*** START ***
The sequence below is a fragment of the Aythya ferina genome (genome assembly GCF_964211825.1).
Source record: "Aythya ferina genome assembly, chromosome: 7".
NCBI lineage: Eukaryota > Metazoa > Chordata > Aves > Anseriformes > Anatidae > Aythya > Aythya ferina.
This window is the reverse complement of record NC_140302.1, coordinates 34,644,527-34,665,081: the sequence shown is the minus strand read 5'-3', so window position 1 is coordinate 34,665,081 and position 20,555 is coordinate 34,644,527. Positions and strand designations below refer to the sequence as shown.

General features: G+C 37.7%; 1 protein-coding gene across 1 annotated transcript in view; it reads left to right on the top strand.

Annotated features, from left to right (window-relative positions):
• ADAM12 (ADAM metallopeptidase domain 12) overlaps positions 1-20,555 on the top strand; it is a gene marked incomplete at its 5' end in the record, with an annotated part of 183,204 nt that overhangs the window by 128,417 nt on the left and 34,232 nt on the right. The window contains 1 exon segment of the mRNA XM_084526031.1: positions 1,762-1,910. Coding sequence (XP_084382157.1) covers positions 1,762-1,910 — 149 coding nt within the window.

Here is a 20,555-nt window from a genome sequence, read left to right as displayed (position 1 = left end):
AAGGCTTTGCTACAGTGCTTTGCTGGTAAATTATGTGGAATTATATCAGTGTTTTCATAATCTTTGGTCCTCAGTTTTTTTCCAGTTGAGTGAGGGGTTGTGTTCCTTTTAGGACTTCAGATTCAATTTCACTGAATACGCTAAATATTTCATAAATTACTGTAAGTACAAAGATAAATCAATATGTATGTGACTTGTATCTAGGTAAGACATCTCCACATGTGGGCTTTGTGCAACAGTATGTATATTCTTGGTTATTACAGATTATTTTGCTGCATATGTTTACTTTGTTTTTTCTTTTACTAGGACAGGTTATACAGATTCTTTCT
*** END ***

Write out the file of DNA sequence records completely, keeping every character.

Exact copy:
The sequence below is a fragment of the Aythya ferina genome (genome assembly GCF_964211825.1).
Source record: "Aythya ferina genome assembly, chromosome: 7".
NCBI lineage: Eukaryota > Metazoa > Chordata > Aves > Anseriformes > Anatidae > Aythya > Aythya ferina.
This window is the reverse complement of record NC_140302.1, coordinates 34,644,527-34,665,081: the sequence shown is the minus strand read 5'-3', so window position 1 is coordinate 34,665,081 and position 20,555 is coordinate 34,644,527. Positions and strand designations below refer to the sequence as shown.

General features: G+C 37.7%; 1 protein-coding gene across 1 annotated transcript in view; it reads left to right on the top strand.

Annotated features, from left to right (window-relative positions):
• ADAM12 (ADAM metallopeptidase domain 12) overlaps positions 1-20,555 on the top strand; it is a gene marked incomplete at its 5' end in the record, with an annotated part of 183,204 nt that overhangs the window by 128,417 nt on the left and 34,232 nt on the right. The window contains 1 exon segment of the mRNA XM_084526031.1: positions 1,762-1,910. Coding sequence (XP_084382157.1) covers positions 1,762-1,910 — 149 coding nt within the window.

Here is a 20,555-nt window from a genome sequence, read left to right as displayed (position 1 = left end):
AAGGCTTTGCTACAGTGCTTTGCTGGTAAATTATGTGGAATTATATCAGTGTTTTCATAATCTTTGGTCCTCAGTTTTTTTCCAGTTGAGTGAGGGGTTGTGTTCCTTTTAGGACTTCAGATTCAATTTCACTGAATACGCTAAATATTTCATAAATTACTGTAAGTACAAAGATAAATCAATATGTATGTGACTTGTATCTAGGTAAGACATCTCCACATGTGGGCTTTGTGCAACAGTATGTATATTCTTGGTTATTACAGATTATTTTGCTGCATATGTTTACTTTGTTTTTTCTTTTACTAGGACAGGTTATACAGATTCTTTCT